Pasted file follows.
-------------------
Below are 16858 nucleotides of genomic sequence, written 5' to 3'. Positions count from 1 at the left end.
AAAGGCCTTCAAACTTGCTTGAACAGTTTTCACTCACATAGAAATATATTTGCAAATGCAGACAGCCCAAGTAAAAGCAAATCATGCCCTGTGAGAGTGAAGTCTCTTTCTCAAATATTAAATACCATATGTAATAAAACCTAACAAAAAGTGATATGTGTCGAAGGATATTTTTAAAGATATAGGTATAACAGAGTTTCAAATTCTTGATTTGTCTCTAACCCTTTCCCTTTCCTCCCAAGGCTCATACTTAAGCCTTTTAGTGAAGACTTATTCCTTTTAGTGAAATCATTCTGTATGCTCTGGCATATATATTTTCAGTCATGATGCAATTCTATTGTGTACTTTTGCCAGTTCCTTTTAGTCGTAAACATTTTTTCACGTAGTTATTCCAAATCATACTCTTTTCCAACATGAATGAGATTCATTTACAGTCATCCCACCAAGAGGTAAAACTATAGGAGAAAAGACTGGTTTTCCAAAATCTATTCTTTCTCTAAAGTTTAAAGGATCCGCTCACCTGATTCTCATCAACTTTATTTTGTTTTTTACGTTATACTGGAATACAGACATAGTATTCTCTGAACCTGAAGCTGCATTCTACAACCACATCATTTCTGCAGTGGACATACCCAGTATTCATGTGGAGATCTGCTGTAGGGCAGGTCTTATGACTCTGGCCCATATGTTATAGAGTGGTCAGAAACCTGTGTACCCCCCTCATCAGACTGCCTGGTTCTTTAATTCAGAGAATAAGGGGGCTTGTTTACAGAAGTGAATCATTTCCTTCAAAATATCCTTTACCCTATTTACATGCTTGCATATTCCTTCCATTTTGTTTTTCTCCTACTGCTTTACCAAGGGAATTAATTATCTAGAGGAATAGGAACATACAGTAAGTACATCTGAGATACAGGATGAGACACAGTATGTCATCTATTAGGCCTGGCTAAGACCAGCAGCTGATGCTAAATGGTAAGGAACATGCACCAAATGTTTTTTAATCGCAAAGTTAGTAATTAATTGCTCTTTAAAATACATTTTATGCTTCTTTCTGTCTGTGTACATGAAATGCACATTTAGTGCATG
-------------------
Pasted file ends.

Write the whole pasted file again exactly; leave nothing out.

Below are 16858 nucleotides of genomic sequence, written 5' to 3'. Positions count from 1 at the left end.
AAAGGCCTTCAAACTTGCTTGAACAGTTTTCACTCACATAGAAATATATTTGCAAATGCAGACAGCCCAAGTAAAAGCAAATCATGCCCTGTGAGAGTGAAGTCTCTTTCTCAAATATTAAATACCATATGTAATAAAACCTAACAAAAAGTGATATGTGTCGAAGGATATTTTTAAAGATATAGGTATAACAGAGTTTCAAATTCTTGATTTGTCTCTAACCCTTTCCCTTTCCTCCCAAGGCTCATACTTAAGCCTTTTAGTGAAGACTTATTCCTTTTAGTGAAATCATTCTGTATGCTCTGGCATATATATTTTCAGTCATGATGCAATTCTATTGTGTACTTTTGCCAGTTCCTTTTAGTCGTAAACATTTTTTCACGTAGTTATTCCAAATCATACTCTTTTCCAACATGAATGAGATTCATTTACAGTCATCCCACCAAGAGGTAAAACTATAGGAGAAAAGACTGGTTTTCCAAAATCTATTCTTTCTCTAAAGTTTAAAGGATCCGCTCACCTGATTCTCATCAACTTTATTTTGTTTTTTACGTTATACTGGAATACAGACATAGTATTCTCTGAACCTGAAGCTGCATTCTACAACCACATCATTTCTGCAGTGGACATACCCAGTATTCATGTGGAGATCTGCTGTAGGGCAGGTCTTATGACTCTGGCCCATATGTTATAGAGTGGTCAGAAACCTGTGTACCCCCCTCATCAGACTGCCTGGTTCTTTAATTCAGAGAATAAGGGGGCTTGTTTACAGAAGTGAATCATTTCCTTCAAAATATCCTTTACCCTATTTACATGCTTGCATATTCCTTCCATTTTGTTTTTCTCCTACTGCTTTACCAAGGGAATTAATTATCTAGAGGAATAGGAACATACAGTAAGTACATCTGAGATACAGGATGAGACACAGTATGTCATCTATTAGGCCTGGCTAAGACCAGCAGCTGATGCTAAATGGTAAGGAACATGCACCAAATGTTTTTTAATCGCAAAGTTAGTAATTAATTGCTCTTTAAAATACATTTTATGCTTCTTTCTGTCTGTGTACATGAAATGCACATTTAGTGCATG